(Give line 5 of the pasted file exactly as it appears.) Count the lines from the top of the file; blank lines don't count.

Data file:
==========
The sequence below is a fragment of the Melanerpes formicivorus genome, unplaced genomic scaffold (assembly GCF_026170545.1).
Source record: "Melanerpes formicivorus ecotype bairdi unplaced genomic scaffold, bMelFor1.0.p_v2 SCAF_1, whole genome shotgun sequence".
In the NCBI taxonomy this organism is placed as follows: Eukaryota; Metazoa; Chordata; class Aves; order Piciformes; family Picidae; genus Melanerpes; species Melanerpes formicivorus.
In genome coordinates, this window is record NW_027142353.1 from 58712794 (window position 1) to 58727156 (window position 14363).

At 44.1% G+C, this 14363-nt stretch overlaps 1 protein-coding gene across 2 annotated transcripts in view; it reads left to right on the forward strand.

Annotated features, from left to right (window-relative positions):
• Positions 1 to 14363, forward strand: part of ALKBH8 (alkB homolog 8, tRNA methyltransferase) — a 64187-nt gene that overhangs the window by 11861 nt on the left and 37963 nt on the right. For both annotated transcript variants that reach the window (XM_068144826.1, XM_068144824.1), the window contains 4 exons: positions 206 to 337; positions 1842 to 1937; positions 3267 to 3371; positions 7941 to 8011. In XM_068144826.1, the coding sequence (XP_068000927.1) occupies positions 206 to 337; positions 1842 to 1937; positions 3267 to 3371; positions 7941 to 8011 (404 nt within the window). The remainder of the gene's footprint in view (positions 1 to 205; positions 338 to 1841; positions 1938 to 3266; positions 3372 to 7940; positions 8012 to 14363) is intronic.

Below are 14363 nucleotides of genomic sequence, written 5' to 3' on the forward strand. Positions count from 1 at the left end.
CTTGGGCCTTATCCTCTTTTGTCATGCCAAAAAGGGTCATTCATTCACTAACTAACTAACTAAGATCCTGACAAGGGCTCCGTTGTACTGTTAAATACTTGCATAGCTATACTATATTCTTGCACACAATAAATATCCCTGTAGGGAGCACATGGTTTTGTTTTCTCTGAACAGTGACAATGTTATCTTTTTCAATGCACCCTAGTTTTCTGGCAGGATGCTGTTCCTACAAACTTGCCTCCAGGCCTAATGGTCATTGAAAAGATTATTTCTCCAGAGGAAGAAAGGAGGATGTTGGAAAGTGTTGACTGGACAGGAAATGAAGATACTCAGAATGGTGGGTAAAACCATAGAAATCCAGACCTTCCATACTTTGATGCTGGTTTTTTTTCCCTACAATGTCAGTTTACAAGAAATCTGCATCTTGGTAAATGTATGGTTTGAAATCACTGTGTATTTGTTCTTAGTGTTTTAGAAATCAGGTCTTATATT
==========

At 44.1% G+C, this 14363-nt stretch overlaps 1 protein-coding gene across 2 annotated transcripts in view; it reads left to right on the forward strand.